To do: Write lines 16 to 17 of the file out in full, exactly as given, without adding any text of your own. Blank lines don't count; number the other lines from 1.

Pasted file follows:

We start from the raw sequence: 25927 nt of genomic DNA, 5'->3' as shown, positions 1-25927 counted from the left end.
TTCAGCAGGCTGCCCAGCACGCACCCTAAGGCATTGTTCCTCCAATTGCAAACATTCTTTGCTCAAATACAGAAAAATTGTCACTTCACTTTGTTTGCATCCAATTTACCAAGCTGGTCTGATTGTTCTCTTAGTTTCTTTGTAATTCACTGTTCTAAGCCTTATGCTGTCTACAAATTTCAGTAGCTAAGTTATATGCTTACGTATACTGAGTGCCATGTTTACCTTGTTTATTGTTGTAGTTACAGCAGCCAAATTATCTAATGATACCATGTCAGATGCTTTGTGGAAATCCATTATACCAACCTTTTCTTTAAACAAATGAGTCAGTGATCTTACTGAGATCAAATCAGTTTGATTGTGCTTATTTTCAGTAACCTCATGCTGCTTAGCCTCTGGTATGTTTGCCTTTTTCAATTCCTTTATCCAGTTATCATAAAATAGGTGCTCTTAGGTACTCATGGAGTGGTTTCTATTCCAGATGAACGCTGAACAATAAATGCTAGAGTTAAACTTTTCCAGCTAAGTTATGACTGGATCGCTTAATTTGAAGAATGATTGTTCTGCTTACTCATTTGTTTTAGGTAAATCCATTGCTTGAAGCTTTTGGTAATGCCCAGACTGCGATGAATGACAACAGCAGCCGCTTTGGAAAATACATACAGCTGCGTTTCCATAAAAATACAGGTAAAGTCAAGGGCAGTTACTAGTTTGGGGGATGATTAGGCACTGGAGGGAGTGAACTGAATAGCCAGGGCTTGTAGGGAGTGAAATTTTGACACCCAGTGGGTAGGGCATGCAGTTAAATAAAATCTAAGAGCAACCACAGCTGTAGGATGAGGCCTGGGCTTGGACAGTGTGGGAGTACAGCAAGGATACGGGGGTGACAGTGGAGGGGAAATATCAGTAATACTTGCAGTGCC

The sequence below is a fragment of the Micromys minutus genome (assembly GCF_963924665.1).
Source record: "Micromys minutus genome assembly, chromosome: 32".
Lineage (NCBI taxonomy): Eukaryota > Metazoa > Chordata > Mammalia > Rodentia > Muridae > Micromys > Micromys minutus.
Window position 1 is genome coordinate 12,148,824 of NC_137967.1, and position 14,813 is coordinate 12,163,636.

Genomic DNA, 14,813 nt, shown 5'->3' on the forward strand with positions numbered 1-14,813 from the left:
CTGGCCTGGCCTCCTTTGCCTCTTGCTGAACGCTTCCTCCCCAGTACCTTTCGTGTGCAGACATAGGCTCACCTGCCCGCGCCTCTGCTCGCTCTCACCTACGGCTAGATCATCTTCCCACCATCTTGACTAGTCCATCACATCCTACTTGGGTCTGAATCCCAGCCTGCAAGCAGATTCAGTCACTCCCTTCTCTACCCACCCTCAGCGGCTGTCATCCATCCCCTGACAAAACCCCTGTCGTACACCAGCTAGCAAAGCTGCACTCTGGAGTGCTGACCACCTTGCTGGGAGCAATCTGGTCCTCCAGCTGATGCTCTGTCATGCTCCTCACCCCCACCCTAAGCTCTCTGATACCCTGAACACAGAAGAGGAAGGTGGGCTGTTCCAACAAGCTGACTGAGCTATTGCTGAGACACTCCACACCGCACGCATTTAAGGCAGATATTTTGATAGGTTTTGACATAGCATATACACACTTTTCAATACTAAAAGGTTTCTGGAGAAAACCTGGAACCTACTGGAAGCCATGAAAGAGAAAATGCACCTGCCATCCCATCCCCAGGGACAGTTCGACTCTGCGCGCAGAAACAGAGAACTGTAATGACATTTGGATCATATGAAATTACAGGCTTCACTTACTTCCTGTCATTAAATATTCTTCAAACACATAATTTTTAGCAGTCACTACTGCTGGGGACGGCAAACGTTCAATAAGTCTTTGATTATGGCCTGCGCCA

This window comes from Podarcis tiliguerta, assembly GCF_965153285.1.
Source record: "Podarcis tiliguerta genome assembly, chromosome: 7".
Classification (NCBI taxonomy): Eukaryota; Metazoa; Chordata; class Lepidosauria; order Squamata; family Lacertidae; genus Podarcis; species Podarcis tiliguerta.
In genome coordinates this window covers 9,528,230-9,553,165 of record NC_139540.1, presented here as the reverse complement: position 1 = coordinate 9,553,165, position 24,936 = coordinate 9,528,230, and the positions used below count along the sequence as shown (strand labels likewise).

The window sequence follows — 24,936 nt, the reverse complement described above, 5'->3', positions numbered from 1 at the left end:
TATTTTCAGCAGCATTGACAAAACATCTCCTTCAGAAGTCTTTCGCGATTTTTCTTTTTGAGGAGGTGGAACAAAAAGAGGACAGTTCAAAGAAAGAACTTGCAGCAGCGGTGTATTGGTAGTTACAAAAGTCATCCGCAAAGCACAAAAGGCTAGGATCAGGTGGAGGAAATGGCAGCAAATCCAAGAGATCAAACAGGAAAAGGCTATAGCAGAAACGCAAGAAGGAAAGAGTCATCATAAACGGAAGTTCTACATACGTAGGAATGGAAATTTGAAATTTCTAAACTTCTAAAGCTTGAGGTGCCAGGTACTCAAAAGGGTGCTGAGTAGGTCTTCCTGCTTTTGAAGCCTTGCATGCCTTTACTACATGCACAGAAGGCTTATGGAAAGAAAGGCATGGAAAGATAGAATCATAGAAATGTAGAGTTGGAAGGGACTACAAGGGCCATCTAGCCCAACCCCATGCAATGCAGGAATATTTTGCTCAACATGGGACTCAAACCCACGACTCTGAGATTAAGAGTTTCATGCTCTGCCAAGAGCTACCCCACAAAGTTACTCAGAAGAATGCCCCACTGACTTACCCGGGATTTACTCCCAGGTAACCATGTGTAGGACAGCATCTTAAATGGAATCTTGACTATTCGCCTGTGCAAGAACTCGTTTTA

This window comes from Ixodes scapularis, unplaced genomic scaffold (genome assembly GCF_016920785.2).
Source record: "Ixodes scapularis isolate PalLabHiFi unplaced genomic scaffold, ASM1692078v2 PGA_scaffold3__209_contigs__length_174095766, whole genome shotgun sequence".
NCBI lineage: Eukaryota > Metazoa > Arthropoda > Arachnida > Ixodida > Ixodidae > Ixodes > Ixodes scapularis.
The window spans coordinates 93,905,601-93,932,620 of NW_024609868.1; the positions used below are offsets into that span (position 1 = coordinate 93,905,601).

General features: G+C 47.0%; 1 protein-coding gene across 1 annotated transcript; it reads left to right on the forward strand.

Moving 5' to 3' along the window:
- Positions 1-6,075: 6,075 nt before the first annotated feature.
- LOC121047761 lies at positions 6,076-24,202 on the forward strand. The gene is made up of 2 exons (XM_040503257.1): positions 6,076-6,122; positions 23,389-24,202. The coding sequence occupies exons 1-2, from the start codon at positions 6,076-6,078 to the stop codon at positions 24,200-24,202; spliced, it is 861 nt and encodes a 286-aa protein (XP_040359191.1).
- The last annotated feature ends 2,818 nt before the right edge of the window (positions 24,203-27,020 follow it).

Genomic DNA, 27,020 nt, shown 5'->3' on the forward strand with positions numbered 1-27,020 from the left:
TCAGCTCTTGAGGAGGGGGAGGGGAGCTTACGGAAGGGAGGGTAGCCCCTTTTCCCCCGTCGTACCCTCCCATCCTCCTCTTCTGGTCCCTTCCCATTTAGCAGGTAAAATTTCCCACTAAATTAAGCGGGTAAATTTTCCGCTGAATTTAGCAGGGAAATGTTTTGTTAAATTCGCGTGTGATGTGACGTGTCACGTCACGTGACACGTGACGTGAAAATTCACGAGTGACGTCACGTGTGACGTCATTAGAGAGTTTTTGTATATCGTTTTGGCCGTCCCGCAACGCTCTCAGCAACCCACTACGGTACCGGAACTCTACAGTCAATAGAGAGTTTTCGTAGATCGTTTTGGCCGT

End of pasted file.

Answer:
Source record: "Ixodes scapularis isolate PalLabHiFi unplaced genomic scaffold, ASM1692078v2 PGA_scaffold3__209_contigs__length_174095766, whole genome shotgun sequence".
NCBI lineage: Eukaryota > Metazoa > Arthropoda > Arachnida > Ixodida > Ixodidae > Ixodes > Ixodes scapularis.